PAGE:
(Day 27) Debre Markos to Bahir Dar – 26 April 2011
Distance for the day – 274 km Odometer – 9 340 km
Hours on the Bike – 03:50
Donations up to date for Adelaide Hospital – R 77 327.00
Today we passed through a variety of different landscapes. It varied from highly productive soils with some huge indigenous trees to shallow rocky soils which were in some places badly eroded. All over the farmers are preparing to plant and will start as soon as the first big rains come, expected from May/June. It was a nice sunny day and not too hot.
We were not rushed, which made the journey even nicer. Along the way we passed several wrecks of armoured army vehicles and tanks. This felt odd and we were later told that this was the remains of a civil war some 20 years back when the then in power, military government, were over ruled by the current government.
We stopped at some of the villages to have a cool drink or a cup of nice strong Ethiopian coffee. We met two gentlemen who were involved in animal science at a nearby University and it gave the farmers a good opportunity to ask some questions on what they have seen so far.
When we reached Bahir Dar, it was the usual hunt for petrol, which was a shock because this city is by no means small. Richard tried to get a new battery for his bike. It has now become a daily event to push start it in the mornings. He did not find one so we will have to just continue without it – wonder if this would have been possible if this was one of the fancier bikes with all the electronics?
Rufus went off to search for an internet cafe and joined them later at the Kuriftu Resort and Spa, situated on the shore of the beautiful Lake Tana. He managed to do some homework and then had a tour of the city with one of the locals to try to sort out a modem/sim card problem. In Ethiopia the law is very strict in getting a sim card. Lirte is a student at a local college and she managed to buy him a card, but it was later discovered that the SA Modem was incompatible – it worked in all the other countries. Nevertheless it was fun and he said that it must have been quite a sight to see him riding the streets of Bahir Dar without a helmet and jacket on a noisy KLR with a young Ethiopian student as pillion. The people are very friendly and are all interested in how we experience their country. They are proud to hear good things about the country, but their English is restricted.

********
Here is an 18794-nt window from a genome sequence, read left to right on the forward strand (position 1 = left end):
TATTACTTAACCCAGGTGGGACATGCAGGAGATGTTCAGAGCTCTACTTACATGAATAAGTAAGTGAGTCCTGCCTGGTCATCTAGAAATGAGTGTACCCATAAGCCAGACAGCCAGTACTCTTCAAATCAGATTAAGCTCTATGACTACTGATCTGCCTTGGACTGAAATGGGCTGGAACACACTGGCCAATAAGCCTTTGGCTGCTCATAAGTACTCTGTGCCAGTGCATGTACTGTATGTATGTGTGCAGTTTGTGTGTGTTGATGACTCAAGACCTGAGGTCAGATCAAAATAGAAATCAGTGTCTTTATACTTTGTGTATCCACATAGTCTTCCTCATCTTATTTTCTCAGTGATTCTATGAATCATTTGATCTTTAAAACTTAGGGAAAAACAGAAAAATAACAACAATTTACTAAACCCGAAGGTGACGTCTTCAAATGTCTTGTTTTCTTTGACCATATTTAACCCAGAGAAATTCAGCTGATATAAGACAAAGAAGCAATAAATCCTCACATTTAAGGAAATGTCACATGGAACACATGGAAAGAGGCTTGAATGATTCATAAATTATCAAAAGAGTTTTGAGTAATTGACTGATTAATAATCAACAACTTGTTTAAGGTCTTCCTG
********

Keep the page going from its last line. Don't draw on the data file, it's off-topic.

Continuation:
We also had a little taste today of stone throwing, which we were warned about by other riders. Stelios came under fire by some small kids alongside the road. It is a helpless feeling when you sit, exposed on the bike, with stones flying all around you.
Bahir Dar is one of the leading tourist destinations in Ethiopia with a variety of attractions – Lake Tana and the Blue Nile River. The city is distinctly known for its wide avenues lined with palm trees and a variety of colorful flowers. It is also considered as one of the most beautiful, well planned, and safest cities by many standards.
Lake Tana is the source of the Blue Nile and is the largest lake in Ethiopia. The lake is approximately 84 kilometers long and 66 kilometers wide, with a maximum depth of 15m, and an elevation of 1,840m. The lake level has been regulated since the construction of the control weir where the lake discharges into the Blue Nile, which regulates the flow to the Tis Abbai falls and hydro-power station.
The Blue and White Nile rivers are the two major tributaries of the Nile. The Blue Nile has a total length of 1,450km, of which 800km are inside Ethiopia. Within 30km of its source at Lake Tana, the river enters a canyon about 400km long. This gorge is a tremendous obstacle for travel and communication from the north half of Ethiopia to the southern half, which we passed through yesterday. Tomorrow we will head to Lalibella, the historic city with the many churches carved out of stone.